The school holidays are here again and the question of what to feed the kids is top of mind. So how do you have healthy holiday food for the kids and still have fun treats?
I’m sure I don’t need to tell you that homemade is the best option. This way you know exactly what is in the food, especially if you have extra mouths to feed. So many children have food allergies these days and react to preservatives, colourings and sugar.
Kids love bite sized food that they can eat with their hands. Try my low-fat Sausage Rolls (Book 2), Mini Quiches (Book 4), Mexican Meatballs (Book 1), Chicken Bites (Book 3), Mini Pizza Breads and Potato Wedges (Book 4) to name but a few. I also have a Party Food section in Book 4 that will help.
Many of my recipes can be made ahead and frozen. Encourage the kids to get into the kitchen and help with the cooking. They say variety is the spice of life and it’s no different with kids’ food, keep it interesting and they will look forward to meal times.
Here are more suggestions:
- Pizzas made on Lebanese bread. These are delicious and much cheaper and healthier than the bought variety. Kids love ham, cheese and pineapple. Let them add their own toppings.
- Sushi is popular with kids. Slice it up for littler kids to make it easier for them to handle.
- Salad wraps are great. Cut them into small sizes so they can eat them easily.
- Kids love dips. Avoid ones that are high in salt and fat and serve with rice crackers or carrot/celery sticks, snow peas or cucumber
- Corn on the cob. Leave the husk on and microwave on high for 3-4 minutes for a delicious treat, no butter required.
- Homemade popcorn is always a winner.
- Pre-packaged options such as cheese sticks or snack sized Vege Chips are an occasional treat.
- Fresh fruit with a yoghurt dipping sauce is a welcome sweet treat. Think grapes, strawberries, small dices of melons, apple or whatever is in season.
- Small boxes of sultanas or Be Natural muesli bars.
- Check out the baking section in my cookbooks.
It’s how we sell ‘healthy’ to our kids. I was in the supermarket recently and heard a mother ask her little girl who was sitting in the trolley “would you like a lolly?” The little girl answered with a very excited “yes please.” The mum reached into her bag and handed her a dried apricot. “Yum” said the little girl. Make healthy the hero!
Article submitted by Annette Sym of Symply Too Good
Managing medical concerns at school and on excursions is one of my biggest worries as a teacher! Keeping anaphylactic children safe at school & on excursions is at the top of that list. Since a reaction can be almost instant from the allergen and has a cascading effect. This means the longer you leave it, the more difficult it is to recover. However, despite this serious concern, it just means effective strategies need to be in place to ensure preventative measures are the number 1 priority.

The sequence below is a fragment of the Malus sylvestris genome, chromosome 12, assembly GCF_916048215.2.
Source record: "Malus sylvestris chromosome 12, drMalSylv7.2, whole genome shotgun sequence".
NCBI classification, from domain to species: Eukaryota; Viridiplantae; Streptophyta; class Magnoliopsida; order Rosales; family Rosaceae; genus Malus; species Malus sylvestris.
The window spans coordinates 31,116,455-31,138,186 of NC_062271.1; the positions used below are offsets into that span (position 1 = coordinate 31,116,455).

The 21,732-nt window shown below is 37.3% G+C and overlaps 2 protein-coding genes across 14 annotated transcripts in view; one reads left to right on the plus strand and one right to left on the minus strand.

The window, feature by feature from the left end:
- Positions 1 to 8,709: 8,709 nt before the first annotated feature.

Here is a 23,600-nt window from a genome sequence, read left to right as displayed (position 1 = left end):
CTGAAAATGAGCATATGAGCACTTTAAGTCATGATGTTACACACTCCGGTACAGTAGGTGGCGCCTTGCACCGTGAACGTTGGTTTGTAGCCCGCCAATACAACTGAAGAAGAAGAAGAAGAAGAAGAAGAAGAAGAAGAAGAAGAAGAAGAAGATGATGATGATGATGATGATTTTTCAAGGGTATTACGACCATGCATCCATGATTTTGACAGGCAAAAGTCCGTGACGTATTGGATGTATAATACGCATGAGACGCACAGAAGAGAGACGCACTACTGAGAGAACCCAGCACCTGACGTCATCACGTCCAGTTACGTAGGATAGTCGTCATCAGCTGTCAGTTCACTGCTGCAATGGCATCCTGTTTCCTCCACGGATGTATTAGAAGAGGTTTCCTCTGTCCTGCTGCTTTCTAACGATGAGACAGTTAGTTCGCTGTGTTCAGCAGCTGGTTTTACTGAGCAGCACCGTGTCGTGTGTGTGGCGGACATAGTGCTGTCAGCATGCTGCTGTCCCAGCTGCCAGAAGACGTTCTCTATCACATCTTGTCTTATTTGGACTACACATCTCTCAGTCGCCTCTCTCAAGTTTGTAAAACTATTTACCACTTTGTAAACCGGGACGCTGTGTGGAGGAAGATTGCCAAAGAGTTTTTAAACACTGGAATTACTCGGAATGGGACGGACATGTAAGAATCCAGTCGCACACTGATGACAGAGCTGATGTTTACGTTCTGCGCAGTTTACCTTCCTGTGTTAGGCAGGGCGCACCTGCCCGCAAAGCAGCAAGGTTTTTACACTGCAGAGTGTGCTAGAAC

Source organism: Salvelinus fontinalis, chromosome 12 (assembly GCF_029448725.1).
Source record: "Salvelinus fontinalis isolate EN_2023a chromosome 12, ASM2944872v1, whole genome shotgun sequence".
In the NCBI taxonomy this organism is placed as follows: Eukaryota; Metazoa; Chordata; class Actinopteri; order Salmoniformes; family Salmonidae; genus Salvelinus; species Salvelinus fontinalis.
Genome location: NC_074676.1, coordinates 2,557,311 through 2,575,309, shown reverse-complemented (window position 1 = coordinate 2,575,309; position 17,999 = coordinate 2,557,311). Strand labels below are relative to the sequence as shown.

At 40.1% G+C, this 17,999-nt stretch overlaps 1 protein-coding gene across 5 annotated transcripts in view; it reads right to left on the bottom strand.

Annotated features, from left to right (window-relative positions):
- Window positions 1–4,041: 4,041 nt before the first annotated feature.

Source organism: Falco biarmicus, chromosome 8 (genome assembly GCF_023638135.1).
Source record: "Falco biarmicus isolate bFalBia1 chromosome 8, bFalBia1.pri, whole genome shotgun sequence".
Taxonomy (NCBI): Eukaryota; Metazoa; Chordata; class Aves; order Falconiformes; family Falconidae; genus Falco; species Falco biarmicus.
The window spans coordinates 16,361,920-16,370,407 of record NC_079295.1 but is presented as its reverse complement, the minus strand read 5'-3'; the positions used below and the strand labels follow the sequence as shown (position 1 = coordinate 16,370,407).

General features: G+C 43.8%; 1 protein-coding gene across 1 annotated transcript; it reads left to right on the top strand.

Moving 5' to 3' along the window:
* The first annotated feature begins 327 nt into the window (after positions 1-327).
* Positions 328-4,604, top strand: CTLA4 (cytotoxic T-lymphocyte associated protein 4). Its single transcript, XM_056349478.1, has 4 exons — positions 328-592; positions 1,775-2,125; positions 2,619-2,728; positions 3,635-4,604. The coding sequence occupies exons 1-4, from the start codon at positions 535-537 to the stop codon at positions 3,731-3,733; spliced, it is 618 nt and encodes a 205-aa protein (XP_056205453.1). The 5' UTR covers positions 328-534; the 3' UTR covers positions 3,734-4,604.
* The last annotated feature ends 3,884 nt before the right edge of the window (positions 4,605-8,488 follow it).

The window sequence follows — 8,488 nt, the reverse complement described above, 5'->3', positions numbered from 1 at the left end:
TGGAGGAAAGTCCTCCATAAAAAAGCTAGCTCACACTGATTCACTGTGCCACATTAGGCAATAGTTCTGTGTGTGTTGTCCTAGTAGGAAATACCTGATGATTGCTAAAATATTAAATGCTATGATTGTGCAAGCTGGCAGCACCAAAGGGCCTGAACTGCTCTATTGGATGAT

In outdoor education, we usually run our programs a considerable distance from emergency medical care. As a result, this adds an additional layer of risk to any trip away. However, rather than worry about this and feel as though it’s too risky to take kids away; my focus has always been on effective preparation and management. This ensures that the chances for an anaphylactic reaction becomes so low, it’s not an is-sue.
If a student’s medical profile is flagged with an anaphylactic allergy, I’ll phone home and talk to mum and dad. What I need to know when I call is what are the specific triggers? Can they have foods which might contain traces of the allergen? When was the last re-action and what happened? Even though this information might be in the medicals; I prefer the first hand information from parents, so I can effectively brief my staff. I also want to know how well their son or daughter manages their allergy. Are they aware of what can happen? Are they aware of what foods they can and can’t have? This information is vital in helping provide teachers with the best management strategies in the field.
As an example, on one program, I had 247 students out in the field for a week long camp. 11 of the students had allergies which could result in an anaphylactic reaction. Based upon the information from the parents, and the fact some activities were hours away from emergency care; I carefully placed students with the highest needs in the closest proximity to emergency healthcare facilities. In one of the extreme cases, given the number of allergens that the student was affected by; I asked his mum to provide and pack the week’s food in an esky for her son and I provided a clean stove which was specifically for his personal use.
At the end of the day, it about clear channels of communication between parents, teachers and the child. All staff are trained in first aid and anaphylaxis treatment, effective preparation and prevention is far more important. For every activity we do, we go armed with a list of dietary requirements and only shop according to each individual excursion. We don’t plan meals months in advance to save time. It’s about providing the best meal options for each individual group. This way, we’re prepared and able to ensure we provide a safe environment for every child and a wonderful memorable experience away from school.
Article submitted by David Gregory of Xcursion